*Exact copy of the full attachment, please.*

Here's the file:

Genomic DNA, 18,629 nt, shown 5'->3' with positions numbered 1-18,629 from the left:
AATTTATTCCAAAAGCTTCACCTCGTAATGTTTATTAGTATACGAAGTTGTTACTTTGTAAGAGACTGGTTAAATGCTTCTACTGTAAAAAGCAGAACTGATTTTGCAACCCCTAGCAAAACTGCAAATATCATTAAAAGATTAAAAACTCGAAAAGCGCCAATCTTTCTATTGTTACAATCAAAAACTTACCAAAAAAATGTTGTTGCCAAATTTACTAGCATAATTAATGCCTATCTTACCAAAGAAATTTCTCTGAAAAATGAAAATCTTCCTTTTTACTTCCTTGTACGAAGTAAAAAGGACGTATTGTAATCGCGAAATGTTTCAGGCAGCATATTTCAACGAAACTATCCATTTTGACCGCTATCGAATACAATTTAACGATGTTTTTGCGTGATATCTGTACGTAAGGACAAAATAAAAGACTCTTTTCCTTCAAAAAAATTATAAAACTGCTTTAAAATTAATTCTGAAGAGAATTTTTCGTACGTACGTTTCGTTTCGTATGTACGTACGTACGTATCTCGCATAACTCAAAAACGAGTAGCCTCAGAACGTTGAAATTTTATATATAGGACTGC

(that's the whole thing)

Genomic DNA, 18,629 nt, shown 5'->3' with positions numbered 1-18,629 from the left:
AATTTATTCCAAAAGCTTCACCTCGTAATGTTTATTAGTATACGAAGTTGTTACTTTGTAAGAGACTGGTTAAATGCTTCTACTGTAAAAAGCAGAACTGATTTTGCAACCCCTAGCAAAACTGCAAATATCATTAAAAGATTAAAAACTCGAAAAGCGCCAATCTTTCTATTGTTACAATCAAAAACTTACCAAAAAAATGTTGTTGCCAAATTTACTAGCATAATTAATGCCTATCTTACCAAAGAAATTTCTCTGAAAAATGAAAATCTTCCTTTTTACTTCCTTGTACGAAGTAAAAAGGACGTATTGTAATCGCGAAATGTTTCAGGCAGCATATTTCAACGAAACTATCCATTTTGACCGCTATCGAATACAATTTAACGATGTTTTTGCGTGATATCTGTACGTAAGGACAAAATAAAAGACTCTTTTCCTTCAAAAAAATTATAAAACTGCTTTAAAATTAATTCTGAAGAGAATTTTTCGTACGTACGTTTCGTTTCGTATGTACGTACGTACGTATCTCGCATAACTCAAAAACGAGTAGCCTCAGAACGTTGAAATTTTATATATAGGACTGC